Snow on propane tank

We heat with propane., The tank is almost buried in the snow. The guy filling it said if I kept it clear of snow, I probably would burn less gas. I haven't bothered. It's a big job. Is he right? If so, what is the reason? Would the saving be significant? Tx ds
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I don't know about burning less gas, (sounds hookie to me). But, he has a point that your regulator can freeze. Worst case it can stop the gas flow all together.
Barry
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DS wrote:

Cold propane is more dense than warm propane. But the snow may be insulating the tank from even colder air temperatures.
Doesn't matter though. You just turn the knob on the stove down a bit for the same amount of heat.
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Doubt you'd see any difference. Propane is liquid in the bottom of the tank, a gas on top that moves to the house where it is burned. Nothing is going to change the Btu in the vapor that I'm aware of. The sun hitting the tank may warm it a bit and increase the pressure slightly, but it still passes a regulator and then a nozzle and into the combustion chamber.
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DS wrote:

He's right, but for the wrong reason. A propane tank needs the air around it to vaporize properly. Propane boils at -44 degrees. This boiling occurs on the part of the tank with that has liquid in contact with it. If the tank is covered with snow, it acts as an insulator preventing the surrounding air from coming in contact with the liquid surface area of the tank.
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The snow can be a good thing. If it is well snow packed and about 0 degrees, it will provide insulation if the air temperature suddenly drops to -45.
In any case, I don't see how it would make any difference as the heater burns vapor and the Btu content is not changed.
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Minocqua, WI
"Do what you want and say what you feel because those that mind, don't matter and those that matter, don't mind". ~Dr. Seuss "DS" <> wrote in message > We heat with propane., The tank is almost buried in the snow. The guy

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"DS" <> wrote in message> We heat with propane., The tank is almost buried in the snow. The guy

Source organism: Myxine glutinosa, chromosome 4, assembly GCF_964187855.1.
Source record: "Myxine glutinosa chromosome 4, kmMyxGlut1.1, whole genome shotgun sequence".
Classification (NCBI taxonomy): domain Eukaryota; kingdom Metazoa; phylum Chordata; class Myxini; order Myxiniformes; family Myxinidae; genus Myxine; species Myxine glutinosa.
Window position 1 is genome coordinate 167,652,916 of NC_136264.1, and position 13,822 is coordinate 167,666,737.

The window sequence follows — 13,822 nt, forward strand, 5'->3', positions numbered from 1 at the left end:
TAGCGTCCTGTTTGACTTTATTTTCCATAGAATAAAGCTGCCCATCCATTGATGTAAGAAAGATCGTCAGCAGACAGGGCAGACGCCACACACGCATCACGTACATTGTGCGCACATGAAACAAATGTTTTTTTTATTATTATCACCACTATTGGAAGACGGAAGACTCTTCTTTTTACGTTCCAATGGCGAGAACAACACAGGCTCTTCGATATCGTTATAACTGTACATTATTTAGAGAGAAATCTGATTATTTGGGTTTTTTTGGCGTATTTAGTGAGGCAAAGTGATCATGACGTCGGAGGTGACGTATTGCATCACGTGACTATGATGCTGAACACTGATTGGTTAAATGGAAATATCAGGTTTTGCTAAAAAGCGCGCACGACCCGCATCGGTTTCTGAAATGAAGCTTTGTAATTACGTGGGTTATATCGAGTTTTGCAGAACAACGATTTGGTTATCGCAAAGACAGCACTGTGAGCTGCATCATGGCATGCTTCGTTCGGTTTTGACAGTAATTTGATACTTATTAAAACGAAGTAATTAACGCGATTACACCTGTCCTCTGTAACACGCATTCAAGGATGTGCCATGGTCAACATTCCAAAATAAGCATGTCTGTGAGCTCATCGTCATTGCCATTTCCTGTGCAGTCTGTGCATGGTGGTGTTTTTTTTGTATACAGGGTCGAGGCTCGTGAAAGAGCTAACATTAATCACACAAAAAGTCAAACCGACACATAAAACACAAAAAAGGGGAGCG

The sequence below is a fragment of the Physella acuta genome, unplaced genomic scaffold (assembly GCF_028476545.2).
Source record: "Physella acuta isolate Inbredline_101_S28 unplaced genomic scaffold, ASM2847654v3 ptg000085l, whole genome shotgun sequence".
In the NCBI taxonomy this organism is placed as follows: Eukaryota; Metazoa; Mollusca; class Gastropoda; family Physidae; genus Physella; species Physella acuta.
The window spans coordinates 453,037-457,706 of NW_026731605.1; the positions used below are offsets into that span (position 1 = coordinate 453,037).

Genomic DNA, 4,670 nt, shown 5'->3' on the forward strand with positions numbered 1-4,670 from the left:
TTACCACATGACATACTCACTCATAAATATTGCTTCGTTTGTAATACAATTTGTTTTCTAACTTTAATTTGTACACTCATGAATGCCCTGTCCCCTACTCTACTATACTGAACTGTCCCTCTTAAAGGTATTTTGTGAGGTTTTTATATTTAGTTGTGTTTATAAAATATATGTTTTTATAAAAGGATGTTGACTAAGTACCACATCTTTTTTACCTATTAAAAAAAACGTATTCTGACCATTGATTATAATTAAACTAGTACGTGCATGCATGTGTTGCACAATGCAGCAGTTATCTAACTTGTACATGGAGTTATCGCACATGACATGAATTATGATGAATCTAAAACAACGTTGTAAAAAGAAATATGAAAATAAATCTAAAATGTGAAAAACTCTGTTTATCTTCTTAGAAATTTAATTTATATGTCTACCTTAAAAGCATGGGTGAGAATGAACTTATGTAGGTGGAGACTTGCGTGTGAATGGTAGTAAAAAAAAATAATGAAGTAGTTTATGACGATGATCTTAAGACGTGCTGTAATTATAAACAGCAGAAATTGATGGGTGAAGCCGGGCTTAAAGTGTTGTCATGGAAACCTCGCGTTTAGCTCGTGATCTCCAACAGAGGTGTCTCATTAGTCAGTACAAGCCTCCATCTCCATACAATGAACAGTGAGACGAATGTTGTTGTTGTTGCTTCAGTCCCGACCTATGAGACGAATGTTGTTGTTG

I think your delivery guy is trying to find a polite way of saying 'keep the tank cleared'. Those hoses that they lug to keep you snuggly and warm are quite heavy. If they have to *try* to walk thru snow that you haven't shoveled or fill a tank that is buried in snow, a lot of times they end up wasting time or hurt. My friend puts up with this type of crap all the time and ends up at the chiropractor. Do him a favor and clean it up! Sue Minocqua, WI
"Do what you want and say what you feel because those that mind, don't matter and those that matter, don't mind". ~Dr. Seuss
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gas.
You would have to live in a place that experiances well below 0 F temps to cause any problems at all.
The only way for the usage to increase is if the tank pressure would fall to a level to where it wouldn't provide enough pressure to supply the connected gas appliance.
The connected appliances are requireing an input of 11-14" wc (which is a 1/2 psi). The tank boils liquid LP to vapor, this process is slowed down as the temp of the tank decreases. If the appliance is using more vapor than the tank can provide, then yes the pressure at the appliance is going to lower and effect the efficiency as well.
In order to give you an idea if all this is relavent you would have to give some technical figures for us to go on, like the following:
1.) furnace input BTU. 2.) size of LP tank. (and position.....upright, laying on side) 3.) single or two stage regulator set-up. 4.) piping size to second stage regulator. 5.) piping size to furnace. 6.) ambient temperature. 7.) % of fuel in tank.
~kjpro~
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